Uganda: Why Violence against the Opposition Risks Plunging Uganda into a Pandemonium Ahead of 2021 Elections

Uganda’s 2021 presidential election promises to be a fascinating race. President Museveni, the incumbent who has been at the helm for more than 30 years will be confronted with new intricate realities ranging from disillusioned youth, a formidable challenger in Robert Kyagulanyi (alias Bobi Wine) to a wave of democratic aspiration sweeping across the continent. Sadly, Uganda’s previous electoral cycles have been characterized by violence and intimidation of opposition leaders. While this tactic has paid off in favor of President Museveni previously, it might no longer be a viable option and could plunge the country into chaos and violent confrontations. It is, therefore, critical that Museveni embraces best democratic practices to preserve the stability of the country come 2021.

New dynamics

The 2021 election will be the first to be held after a 2017 constitution review that saw parliament repeal age limit for presidential candidates that had been capped at 75 years. Without the amendment, President Yoweri Museveni would have been ineligible to vie. However, if the chaos that marred the amendment is anything to go by, then most Ugandans across the country were not on board with the process. Various media reports indicate that numerous Members of Parliament from the ruling party (National Revolution Movement, NRM) were violently attacked and chased away in their constituencies while trying to explain the rationale of the amendment to their constituents. The situation was similar inside parliament where physical confrontations ensued among members.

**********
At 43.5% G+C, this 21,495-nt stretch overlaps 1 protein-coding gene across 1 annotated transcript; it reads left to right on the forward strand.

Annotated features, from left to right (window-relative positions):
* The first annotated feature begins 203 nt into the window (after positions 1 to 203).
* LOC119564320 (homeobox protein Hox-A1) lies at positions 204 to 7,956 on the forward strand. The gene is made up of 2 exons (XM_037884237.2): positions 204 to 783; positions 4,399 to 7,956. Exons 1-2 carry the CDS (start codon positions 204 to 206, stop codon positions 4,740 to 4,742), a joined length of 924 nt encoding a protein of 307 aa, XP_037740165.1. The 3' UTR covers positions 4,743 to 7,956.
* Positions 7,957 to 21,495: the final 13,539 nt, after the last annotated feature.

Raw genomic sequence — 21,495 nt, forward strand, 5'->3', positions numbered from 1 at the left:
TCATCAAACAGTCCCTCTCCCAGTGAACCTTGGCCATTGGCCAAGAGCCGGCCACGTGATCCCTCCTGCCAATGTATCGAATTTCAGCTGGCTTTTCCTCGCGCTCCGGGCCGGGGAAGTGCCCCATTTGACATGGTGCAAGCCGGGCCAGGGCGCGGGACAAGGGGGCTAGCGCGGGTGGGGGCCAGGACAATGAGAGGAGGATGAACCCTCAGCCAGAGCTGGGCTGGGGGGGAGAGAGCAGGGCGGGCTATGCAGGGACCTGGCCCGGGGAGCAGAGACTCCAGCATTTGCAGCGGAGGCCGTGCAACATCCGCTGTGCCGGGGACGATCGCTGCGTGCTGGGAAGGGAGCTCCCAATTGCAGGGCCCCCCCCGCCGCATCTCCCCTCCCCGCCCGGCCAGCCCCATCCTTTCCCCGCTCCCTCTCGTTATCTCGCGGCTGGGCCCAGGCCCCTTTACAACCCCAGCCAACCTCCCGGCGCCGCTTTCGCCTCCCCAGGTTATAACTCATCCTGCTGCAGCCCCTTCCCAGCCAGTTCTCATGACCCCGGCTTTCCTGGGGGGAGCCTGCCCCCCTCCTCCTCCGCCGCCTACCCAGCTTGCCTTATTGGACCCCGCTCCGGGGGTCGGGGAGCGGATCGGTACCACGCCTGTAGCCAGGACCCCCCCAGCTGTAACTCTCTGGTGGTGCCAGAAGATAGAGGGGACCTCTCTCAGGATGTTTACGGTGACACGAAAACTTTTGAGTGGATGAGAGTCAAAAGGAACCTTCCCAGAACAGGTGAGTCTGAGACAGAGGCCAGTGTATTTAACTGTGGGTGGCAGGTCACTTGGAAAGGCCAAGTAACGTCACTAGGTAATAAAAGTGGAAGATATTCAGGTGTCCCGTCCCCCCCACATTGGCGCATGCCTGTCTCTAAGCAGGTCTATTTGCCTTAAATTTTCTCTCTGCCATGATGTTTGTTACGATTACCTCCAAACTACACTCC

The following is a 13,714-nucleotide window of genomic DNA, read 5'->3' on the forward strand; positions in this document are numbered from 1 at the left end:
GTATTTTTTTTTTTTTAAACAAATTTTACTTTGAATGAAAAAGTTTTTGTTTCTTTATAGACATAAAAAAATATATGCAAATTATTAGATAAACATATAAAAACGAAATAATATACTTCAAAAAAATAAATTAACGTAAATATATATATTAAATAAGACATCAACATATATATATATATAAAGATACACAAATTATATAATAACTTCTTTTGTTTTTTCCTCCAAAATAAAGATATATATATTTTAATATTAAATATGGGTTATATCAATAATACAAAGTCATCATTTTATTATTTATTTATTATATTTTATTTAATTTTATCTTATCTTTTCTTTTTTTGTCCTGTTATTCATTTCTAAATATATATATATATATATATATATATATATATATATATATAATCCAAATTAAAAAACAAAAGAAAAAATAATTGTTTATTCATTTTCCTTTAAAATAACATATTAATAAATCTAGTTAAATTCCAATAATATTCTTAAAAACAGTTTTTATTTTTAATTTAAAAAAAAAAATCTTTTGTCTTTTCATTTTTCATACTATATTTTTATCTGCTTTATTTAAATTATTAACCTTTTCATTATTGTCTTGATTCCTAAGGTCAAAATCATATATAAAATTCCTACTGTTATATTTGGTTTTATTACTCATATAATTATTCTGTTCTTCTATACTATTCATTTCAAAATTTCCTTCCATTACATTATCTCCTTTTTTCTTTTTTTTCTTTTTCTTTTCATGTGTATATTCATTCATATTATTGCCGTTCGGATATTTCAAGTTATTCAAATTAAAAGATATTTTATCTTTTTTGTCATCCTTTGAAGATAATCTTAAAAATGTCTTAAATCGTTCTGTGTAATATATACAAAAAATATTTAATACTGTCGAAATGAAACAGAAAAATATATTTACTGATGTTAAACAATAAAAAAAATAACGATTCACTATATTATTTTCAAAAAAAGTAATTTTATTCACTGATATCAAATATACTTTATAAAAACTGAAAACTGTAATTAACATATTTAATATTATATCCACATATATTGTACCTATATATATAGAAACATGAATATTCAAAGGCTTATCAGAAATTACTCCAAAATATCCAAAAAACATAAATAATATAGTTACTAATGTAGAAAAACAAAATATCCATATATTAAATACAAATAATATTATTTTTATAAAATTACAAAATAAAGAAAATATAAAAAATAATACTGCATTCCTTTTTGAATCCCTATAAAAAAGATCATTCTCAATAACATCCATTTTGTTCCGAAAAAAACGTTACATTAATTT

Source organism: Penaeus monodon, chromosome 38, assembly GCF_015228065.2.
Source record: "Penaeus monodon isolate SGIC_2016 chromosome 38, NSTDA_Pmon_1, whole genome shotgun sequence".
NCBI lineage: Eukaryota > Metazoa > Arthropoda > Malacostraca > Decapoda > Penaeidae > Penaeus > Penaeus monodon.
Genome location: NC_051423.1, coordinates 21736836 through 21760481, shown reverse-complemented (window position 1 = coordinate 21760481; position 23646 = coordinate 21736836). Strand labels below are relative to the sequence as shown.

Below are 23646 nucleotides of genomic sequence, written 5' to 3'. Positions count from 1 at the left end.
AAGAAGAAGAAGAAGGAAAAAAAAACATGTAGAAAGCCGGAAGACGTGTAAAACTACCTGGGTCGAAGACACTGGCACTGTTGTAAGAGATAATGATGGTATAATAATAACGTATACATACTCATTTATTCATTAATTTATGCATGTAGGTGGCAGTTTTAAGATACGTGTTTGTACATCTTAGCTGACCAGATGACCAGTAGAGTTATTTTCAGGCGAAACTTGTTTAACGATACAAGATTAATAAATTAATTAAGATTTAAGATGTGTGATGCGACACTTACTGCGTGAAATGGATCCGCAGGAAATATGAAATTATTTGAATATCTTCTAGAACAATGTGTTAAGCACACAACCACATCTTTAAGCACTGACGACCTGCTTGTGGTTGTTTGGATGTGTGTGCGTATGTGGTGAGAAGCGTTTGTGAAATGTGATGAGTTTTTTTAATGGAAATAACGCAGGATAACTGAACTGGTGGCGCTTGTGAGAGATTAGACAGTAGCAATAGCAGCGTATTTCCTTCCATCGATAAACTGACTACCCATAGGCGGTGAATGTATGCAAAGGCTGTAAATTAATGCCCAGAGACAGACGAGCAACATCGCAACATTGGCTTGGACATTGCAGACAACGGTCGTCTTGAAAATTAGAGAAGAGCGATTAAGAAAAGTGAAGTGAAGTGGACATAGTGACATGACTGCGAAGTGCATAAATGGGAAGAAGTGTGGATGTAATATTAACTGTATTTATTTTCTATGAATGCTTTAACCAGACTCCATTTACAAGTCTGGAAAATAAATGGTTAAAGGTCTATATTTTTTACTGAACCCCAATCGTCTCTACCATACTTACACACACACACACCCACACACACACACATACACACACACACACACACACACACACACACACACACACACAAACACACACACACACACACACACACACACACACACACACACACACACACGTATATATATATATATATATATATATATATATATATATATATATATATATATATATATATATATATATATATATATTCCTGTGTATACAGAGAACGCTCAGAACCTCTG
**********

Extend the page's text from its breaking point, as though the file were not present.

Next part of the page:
Second, unlike the past where Kizza Besigye was the only strong opposition candidate, Museveni now has the popular Bobi Wine, the Kyandodo East Constituency Member of Parliament (MP) cum pop star musician to contend with. Wine is popular with Uganda’s youthful population which has grown weary of Museveni’s rule. According to the World Bank, 75 per cent of Uganda’s population is below 30 years. A 2019 opinion poll by the Research World International (RWI) found that 62 per cent of Ugandans aged 18-29 felt that the country is headed in the wrong direction with many citing a dysfunctional economy as their reason. This group has seen Uganda under only one president and might want to see a change.

Third, Uganda’s opposition is becoming more persistent and radical in its demands for reforms. Bobi Wine with the support of the youth has injected new energy into the opposition. In 2018, Wine led his supporters to demonstrate against the social media tax that had been imposed. He has also engaged the police in running battles on several other occasions. Wine was elected to parliament as an independent candidate but he has managed to portray himself as revolutionary. He has established a strong political movement dubbed ‘people power’; a non-conventional way of doing politics in Uganda.